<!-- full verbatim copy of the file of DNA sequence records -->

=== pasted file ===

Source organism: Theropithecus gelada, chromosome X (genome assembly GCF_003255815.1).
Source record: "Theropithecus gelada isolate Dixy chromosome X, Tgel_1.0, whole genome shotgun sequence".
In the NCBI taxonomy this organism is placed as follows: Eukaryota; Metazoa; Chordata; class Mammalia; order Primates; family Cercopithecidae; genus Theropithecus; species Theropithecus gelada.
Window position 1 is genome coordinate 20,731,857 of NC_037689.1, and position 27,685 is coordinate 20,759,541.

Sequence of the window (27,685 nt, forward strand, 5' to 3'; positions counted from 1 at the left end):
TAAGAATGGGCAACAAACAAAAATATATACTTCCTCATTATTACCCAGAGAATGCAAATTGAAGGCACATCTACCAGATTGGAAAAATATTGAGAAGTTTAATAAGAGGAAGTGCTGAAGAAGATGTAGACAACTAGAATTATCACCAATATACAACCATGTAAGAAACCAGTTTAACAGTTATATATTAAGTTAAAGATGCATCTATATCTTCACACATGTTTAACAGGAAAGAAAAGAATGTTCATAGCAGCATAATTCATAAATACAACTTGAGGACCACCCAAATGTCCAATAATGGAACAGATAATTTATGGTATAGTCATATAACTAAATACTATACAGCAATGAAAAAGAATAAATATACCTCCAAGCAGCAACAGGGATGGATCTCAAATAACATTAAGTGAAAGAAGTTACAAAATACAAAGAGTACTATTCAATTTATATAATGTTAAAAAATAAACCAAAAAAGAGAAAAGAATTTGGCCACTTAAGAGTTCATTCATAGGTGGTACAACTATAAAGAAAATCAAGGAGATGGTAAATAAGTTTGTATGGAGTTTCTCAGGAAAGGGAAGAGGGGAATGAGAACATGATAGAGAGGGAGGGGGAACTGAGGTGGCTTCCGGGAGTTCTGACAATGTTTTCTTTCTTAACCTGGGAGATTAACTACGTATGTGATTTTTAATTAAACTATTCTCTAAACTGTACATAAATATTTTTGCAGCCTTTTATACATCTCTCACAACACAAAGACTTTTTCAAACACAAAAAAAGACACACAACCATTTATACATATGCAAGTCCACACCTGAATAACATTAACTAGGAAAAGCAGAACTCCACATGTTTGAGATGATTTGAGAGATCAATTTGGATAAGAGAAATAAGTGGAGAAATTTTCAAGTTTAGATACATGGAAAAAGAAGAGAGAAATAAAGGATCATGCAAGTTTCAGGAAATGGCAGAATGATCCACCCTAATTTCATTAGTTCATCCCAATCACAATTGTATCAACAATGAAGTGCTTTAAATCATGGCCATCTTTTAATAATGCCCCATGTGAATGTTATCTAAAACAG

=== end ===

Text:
Source organism: Theropithecus gelada, chromosome X (genome assembly GCF_003255815.1).
Source record: "Theropithecus gelada isolate Dixy chromosome X, Tgel_1.0, whole genome shotgun sequence".
In the NCBI taxonomy this organism is placed as follows: Eukaryota; Metazoa; Chordata; class Mammalia; order Primates; family Cercopithecidae; genus Theropithecus; species Theropithecus gelada.
Window position 1 is genome coordinate 20,731,857 of NC_037689.1, and position 27,685 is coordinate 20,759,541.

Sequence of the window (27,685 nt, forward strand, 5' to 3'; positions counted from 1 at the left end):
TAAGAATGGGCAACAAACAAAAATATATACTTCCTCATTATTACCCAGAGAATGCAAATTGAAGGCACATCTACCAGATTGGAAAAATATTGAGAAGTTTAATAAGAGGAAGTGCTGAAGAAGATGTAGACAACTAGAATTATCACCAATATACAACCATGTAAGAAACCAGTTTAACAGTTATATATTAAGTTAAAGATGCATCTATATCTTCACACATGTTTAACAGGAAAGAAAAGAATGTTCATAGCAGCATAATTCATAAATACAACTTGAGGACCACCCAAATGTCCAATAATGGAACAGATAATTTATGGTATAGTCATATAACTAAATACTATACAGCAATGAAAAAGAATAAATATACCTCCAAGCAGCAACAGGGATGGATCTCAAATAACATTAAGTGAAAGAAGTTACAAAATACAAAGAGTACTATTCAATTTATATAATGTTAAAAAATAAACCAAAAAAGAGAAAAGAATTTGGCCACTTAAGAGTTCATTCATAGGTGGTACAACTATAAAGAAAATCAAGGAGATGGTAAATAAGTTTGTATGGAGTTTCTCAGGAAAGGGAAGAGGGGAATGAGAACATGATAGAGAGGGAGGGGGAACTGAGGTGGCTTCCGGGAGTTCTGACAATGTTTTCTTTCTTAACCTGGGAGATTAACTACGTATGTGATTTTTAATTAAACTATTCTCTAAACTGTACATAAATATTTTTGCAGCCTTTTATACATCTCTCACAACACAAAGACTTTTTCAAACACAAAAAAAGACACACAACCATTTATACATATGCAAGTCCACACCTGAATAACATTAACTAGGAAAAGCAGAACTCCACATGTTTGAGATGATTTGAGAGATCAATTTGGATAAGAGAAATAAGTGGAGAAATTTTCAAGTTTAGATACATGGAAAAAGAAGAGAGAAATAAAGGATCATGCAAGTTTCAGGAAATGGCAGAATGATCCACCCTAATTTCATTAGTTCATCCCAATCACAATTGTATCAACAATGAAGTGCTTTAAATCATGGCCATCTTTTAATAATGCCCCATGTGAATGTTATCTAAAACAG